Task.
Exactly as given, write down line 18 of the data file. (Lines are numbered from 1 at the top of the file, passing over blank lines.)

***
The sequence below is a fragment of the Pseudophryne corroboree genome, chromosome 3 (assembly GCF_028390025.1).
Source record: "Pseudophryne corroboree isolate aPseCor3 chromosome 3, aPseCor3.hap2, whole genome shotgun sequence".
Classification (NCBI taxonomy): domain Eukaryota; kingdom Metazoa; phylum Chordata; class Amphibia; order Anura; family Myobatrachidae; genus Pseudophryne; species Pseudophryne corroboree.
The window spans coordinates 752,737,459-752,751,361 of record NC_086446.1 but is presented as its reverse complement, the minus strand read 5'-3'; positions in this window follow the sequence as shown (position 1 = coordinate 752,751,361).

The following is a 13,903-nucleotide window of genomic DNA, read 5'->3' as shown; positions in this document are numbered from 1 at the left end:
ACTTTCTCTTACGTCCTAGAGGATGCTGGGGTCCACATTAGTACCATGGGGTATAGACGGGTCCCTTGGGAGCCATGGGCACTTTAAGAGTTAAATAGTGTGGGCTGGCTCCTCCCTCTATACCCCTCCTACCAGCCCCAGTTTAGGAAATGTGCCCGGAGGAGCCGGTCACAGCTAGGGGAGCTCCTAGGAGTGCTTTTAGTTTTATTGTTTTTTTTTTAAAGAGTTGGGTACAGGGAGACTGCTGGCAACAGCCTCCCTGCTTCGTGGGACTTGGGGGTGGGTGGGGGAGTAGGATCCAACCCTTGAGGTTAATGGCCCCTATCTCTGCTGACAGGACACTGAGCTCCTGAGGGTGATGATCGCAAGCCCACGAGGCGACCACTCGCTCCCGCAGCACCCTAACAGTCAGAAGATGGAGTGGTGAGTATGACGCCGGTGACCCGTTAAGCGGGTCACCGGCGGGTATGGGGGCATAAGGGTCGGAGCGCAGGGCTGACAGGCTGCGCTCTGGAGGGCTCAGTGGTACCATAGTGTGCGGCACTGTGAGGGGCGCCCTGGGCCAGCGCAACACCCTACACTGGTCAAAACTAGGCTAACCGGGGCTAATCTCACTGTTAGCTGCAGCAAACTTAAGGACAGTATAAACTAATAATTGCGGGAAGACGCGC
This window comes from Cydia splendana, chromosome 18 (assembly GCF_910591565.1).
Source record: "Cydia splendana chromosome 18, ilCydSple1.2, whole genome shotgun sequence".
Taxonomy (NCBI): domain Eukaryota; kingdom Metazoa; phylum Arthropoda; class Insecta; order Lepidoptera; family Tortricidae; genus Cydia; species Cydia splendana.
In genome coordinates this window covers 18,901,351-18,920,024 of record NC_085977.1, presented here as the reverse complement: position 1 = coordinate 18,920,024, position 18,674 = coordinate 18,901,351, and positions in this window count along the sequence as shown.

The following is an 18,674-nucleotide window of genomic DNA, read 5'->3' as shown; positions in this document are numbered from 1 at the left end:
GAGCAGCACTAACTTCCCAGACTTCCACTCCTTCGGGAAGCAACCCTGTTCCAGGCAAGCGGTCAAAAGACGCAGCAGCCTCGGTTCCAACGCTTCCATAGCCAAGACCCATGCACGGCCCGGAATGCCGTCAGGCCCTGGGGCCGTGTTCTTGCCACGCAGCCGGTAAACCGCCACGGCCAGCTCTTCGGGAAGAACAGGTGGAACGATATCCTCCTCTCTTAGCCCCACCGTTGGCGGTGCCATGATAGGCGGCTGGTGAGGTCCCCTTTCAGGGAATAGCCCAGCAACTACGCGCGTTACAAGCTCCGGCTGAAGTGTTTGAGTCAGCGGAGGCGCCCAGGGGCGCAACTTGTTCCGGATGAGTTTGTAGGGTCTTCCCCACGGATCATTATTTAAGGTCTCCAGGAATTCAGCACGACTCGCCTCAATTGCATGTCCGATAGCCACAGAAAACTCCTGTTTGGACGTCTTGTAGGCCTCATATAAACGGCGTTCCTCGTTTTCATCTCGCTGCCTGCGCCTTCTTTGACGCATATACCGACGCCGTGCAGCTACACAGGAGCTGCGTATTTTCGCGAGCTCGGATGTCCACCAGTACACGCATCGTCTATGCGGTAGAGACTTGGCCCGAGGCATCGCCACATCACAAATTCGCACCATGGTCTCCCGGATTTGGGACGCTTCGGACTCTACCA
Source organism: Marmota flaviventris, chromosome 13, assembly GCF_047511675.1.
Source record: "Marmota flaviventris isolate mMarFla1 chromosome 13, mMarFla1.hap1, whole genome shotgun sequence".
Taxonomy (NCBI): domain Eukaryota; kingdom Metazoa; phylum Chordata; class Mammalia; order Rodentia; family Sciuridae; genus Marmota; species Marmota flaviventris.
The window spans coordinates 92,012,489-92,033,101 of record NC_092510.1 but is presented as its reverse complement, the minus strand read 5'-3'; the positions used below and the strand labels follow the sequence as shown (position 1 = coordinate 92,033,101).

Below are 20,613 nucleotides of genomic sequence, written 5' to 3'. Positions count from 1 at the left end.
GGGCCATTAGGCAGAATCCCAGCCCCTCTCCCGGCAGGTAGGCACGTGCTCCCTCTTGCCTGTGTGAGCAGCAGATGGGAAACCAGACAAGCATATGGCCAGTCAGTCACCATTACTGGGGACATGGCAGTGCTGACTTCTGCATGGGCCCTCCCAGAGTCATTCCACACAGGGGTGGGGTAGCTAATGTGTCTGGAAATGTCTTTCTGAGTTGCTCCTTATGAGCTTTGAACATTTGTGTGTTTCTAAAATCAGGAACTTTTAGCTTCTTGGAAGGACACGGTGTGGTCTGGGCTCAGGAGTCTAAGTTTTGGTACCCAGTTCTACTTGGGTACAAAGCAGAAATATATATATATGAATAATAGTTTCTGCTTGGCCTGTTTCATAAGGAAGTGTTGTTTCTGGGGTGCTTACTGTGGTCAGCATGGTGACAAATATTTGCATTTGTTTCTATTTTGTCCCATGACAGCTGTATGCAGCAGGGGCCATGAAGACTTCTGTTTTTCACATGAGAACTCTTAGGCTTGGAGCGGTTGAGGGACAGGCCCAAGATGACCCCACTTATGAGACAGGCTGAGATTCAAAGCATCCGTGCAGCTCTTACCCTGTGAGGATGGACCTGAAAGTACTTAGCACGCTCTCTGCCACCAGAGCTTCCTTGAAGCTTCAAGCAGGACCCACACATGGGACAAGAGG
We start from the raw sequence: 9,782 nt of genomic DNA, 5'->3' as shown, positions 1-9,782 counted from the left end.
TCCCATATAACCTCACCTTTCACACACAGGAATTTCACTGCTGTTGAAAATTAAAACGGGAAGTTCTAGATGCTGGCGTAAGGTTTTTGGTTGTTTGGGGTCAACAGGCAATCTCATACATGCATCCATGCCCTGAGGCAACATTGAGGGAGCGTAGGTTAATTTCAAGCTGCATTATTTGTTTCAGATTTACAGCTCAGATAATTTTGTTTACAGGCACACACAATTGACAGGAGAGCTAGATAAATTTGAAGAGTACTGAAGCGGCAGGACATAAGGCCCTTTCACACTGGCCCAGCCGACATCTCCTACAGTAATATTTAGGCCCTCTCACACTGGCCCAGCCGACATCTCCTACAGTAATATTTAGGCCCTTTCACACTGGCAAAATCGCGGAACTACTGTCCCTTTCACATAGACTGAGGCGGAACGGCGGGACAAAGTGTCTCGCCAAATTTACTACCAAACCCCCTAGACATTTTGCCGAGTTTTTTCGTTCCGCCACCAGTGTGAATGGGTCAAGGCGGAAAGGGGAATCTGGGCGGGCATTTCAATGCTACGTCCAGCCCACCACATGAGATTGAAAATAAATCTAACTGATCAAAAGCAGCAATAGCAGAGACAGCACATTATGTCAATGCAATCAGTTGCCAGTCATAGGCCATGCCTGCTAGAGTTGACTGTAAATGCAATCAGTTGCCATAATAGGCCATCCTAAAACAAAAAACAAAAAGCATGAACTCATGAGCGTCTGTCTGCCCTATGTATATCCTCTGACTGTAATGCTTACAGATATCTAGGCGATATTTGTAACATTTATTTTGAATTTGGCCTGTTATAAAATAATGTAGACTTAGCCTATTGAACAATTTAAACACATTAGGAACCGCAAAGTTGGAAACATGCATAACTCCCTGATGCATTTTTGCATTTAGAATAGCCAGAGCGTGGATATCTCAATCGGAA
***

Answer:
GGGCCATTAGGCAGAATCCCAGCCCCTCTCCCGGCAGGTAGGCACGTGCTCCCTCTTGCCTGTGTGAGCAGCAGATGGGAAACCAGACAAGCATATGGCCAGTCAGTCACCATTACTGGGGACATGGCAGTGCTGACTTCTGCATGGGCCCTCCCAGAGTCATTCCACACAGGGGTGGGGTAGCTAATGTGTCTGGAAATGTCTTTCTGAGTTGCTCCTTATGAGCTTTGAACATTTGTGTGTTTCTAAAATCAGGAACTTTTAGCTTCTTGGAAGGACACGGTGTGGTCTGGGCTCAGGAGTCTAAGTTTTGGTACCCAGTTCTACTTGGGTACAAAGCAGAAATATATATATATGAATAATAGTTTCTGCTTGGCCTGTTTCATAAGGAAGTGTTGTTTCTGGGGTGCTTACTGTGGTCAGCATGGTGACAAATATTTGCATTTGTTTCTATTTTGTCCCATGACAGCTGTATGCAGCAGGGGCCATGAAGACTTCTGTTTTTCACATGAGAACTCTTAGGCTTGGAGCGGTTGAGGGACAGGCCCAAGATGACCCCACTTATGAGACAGGCTGAGATTCAAAGCATCCGTGCAGCTCTTACCCTGTGAGGATGGACCTGAAAGTACTTAGCACGCTCTCTGCCACCAGAGCTTCCTTGAAGCTTCAAGCAGGACCCACACATGGGACAAGAGG